My Tryst with Bridge

By Kiran Nadar, HCL

Kiran Nadar

The Commonwealth Games, an international multi-sport event involving athletes from 53 member states of the Commonwealth, hosted in Australia in 2018, saw India register a momentous win when my team (The Formidables) won the bridge championship. The long hours of practice that we put in came to fruition as India won the gold in the sport after 12 long years. Our performance at the Commonwealth Games has built our appetite to win more, and we are now preparing to represent India at the 2018 Asian Games in August, to be held in Indonesia, where bridge is included as a competitive sport for the first time. The Asian Games are a continental multi-sport event, held every four years, and the 2018 edition will witness participation from 45 countries. The nervous anticipation leading up to the championship and the excitement of having the privilege to represent our country in yet another historic event is a unique experience for us.
My own tryst with bridge began as a child, when my father introduced me to the game around the time I was 10 and encouraged my siblings and me to practice it. Playing bridge was a family ritual with all of us bonding over it and I have loved the sport ever since.
My husband – Shiv Nadar, founder and chairman of HCL, a global technology conglomerate – and I share our passion for this sport. Playing bridge together created a special bond between us when we first met. Later, I began playing bridge professionally and realized early on that bridge did not enjoy the same kind of support and popularity in India as it did in other parts of the world, especially the U.S. I wanted to lend an institutional level of support to the game to help develop it in our country and proposed that HCL organize a national tournament to allow players to test their mettle against each other. This was the genesis of the HCL International Bridge Championship, which is in its 16th year now and has become the largest bridge event in India. Over the years, we have been able to grow the HCL International Bridge Championship both in terms of participation level as well as the prize money. From 30 players in 2002 to 750 in 2017 (including some top players from across the world) and a prize purse of $270,000, the championship has come a long way.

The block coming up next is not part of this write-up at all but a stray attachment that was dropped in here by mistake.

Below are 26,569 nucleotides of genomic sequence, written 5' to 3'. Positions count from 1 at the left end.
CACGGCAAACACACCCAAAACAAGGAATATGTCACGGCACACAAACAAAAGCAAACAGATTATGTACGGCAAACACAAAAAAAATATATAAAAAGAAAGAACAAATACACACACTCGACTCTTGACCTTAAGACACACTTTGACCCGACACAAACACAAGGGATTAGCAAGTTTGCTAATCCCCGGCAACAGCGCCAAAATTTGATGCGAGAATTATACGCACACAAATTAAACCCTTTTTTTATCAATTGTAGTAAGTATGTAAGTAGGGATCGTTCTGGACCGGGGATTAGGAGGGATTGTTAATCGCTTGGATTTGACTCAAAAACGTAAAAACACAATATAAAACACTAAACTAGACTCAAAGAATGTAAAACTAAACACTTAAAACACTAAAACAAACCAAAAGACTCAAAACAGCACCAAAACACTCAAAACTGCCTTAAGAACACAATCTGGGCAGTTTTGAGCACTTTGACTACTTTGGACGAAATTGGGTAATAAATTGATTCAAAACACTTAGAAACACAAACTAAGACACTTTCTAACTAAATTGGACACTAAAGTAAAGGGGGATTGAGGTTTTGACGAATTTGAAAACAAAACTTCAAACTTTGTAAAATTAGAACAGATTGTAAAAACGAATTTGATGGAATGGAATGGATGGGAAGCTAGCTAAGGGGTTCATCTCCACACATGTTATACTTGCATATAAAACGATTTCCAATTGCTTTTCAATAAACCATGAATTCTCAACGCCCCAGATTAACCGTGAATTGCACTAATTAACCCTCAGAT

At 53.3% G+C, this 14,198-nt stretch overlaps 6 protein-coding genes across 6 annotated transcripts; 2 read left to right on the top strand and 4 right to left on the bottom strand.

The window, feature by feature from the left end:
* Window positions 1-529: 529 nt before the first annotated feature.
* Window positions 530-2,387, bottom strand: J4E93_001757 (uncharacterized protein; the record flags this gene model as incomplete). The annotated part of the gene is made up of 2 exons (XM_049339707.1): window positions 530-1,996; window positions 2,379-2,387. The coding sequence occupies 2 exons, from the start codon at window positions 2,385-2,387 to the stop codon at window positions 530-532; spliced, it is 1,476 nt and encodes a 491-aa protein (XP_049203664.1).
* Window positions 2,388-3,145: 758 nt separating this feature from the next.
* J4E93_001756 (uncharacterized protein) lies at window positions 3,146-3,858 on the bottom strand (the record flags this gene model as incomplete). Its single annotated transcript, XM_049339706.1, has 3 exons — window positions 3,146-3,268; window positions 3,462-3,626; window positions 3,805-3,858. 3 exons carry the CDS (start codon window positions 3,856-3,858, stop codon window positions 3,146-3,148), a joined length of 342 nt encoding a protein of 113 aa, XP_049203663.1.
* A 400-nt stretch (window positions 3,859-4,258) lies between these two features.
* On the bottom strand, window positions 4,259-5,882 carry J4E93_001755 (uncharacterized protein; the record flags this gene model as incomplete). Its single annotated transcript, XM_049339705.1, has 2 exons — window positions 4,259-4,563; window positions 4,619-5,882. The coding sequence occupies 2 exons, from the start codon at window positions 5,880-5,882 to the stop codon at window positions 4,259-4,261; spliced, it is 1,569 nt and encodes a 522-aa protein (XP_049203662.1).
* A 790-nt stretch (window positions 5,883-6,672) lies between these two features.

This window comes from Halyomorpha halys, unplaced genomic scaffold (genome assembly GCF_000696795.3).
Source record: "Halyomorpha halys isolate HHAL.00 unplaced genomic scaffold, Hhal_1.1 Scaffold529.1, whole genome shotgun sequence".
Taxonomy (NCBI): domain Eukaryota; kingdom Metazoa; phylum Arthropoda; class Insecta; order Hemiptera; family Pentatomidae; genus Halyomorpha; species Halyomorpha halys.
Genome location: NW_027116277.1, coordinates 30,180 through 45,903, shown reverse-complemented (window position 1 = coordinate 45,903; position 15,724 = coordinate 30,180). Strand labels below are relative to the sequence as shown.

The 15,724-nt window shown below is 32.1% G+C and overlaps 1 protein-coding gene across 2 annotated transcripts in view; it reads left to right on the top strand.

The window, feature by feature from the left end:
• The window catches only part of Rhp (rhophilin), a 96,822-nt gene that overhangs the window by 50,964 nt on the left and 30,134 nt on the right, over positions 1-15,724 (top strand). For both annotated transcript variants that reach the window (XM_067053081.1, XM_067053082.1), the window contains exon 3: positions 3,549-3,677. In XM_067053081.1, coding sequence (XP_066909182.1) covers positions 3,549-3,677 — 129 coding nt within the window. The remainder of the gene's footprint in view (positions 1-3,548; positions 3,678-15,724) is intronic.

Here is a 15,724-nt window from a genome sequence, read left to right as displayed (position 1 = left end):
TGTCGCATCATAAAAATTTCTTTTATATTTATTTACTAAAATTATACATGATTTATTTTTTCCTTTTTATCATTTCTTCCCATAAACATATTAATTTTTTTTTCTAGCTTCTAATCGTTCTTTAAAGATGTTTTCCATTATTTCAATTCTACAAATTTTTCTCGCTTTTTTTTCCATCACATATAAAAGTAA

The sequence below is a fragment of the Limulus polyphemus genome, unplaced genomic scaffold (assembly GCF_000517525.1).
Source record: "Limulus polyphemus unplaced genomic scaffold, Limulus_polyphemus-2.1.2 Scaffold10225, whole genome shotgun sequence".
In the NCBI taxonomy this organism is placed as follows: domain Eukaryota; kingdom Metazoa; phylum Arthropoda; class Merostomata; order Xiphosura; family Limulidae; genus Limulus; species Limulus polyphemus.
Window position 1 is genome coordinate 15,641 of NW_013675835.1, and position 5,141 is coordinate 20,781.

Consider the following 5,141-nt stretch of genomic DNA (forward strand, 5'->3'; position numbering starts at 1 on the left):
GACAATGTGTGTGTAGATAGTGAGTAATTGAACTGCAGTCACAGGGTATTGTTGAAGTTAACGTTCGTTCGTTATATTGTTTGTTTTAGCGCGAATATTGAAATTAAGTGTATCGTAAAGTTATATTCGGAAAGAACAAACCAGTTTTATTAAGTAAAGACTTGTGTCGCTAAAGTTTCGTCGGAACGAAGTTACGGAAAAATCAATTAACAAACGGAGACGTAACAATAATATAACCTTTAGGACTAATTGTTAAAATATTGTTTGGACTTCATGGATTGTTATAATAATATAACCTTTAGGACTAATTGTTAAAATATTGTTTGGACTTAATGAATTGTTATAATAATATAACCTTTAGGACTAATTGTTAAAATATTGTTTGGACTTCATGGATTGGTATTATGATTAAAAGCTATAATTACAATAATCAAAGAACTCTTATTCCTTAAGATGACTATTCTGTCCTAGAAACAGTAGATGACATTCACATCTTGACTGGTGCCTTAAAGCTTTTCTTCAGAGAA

We are now partnering with the American Contract Bridge League, the world’s largest bridge organization, to support the 2018 Summer North American Bridge Championships (NABC). Our partnership with ACBL is aimed at providing an institutional level of support to bridge in the U.S. and helping improve the overall experience for the players. Of course my team is excited to take learnings from the summer NABC back to India and implement some of these to make the HCL International Bridge Championship bigger and better. My ultimate goal is to raise the overall standard of this sport in my country by enticing the younger generation to join it wholeheartedly and pursue it passionately. At the end of the day, it is the players who define the status of the game.

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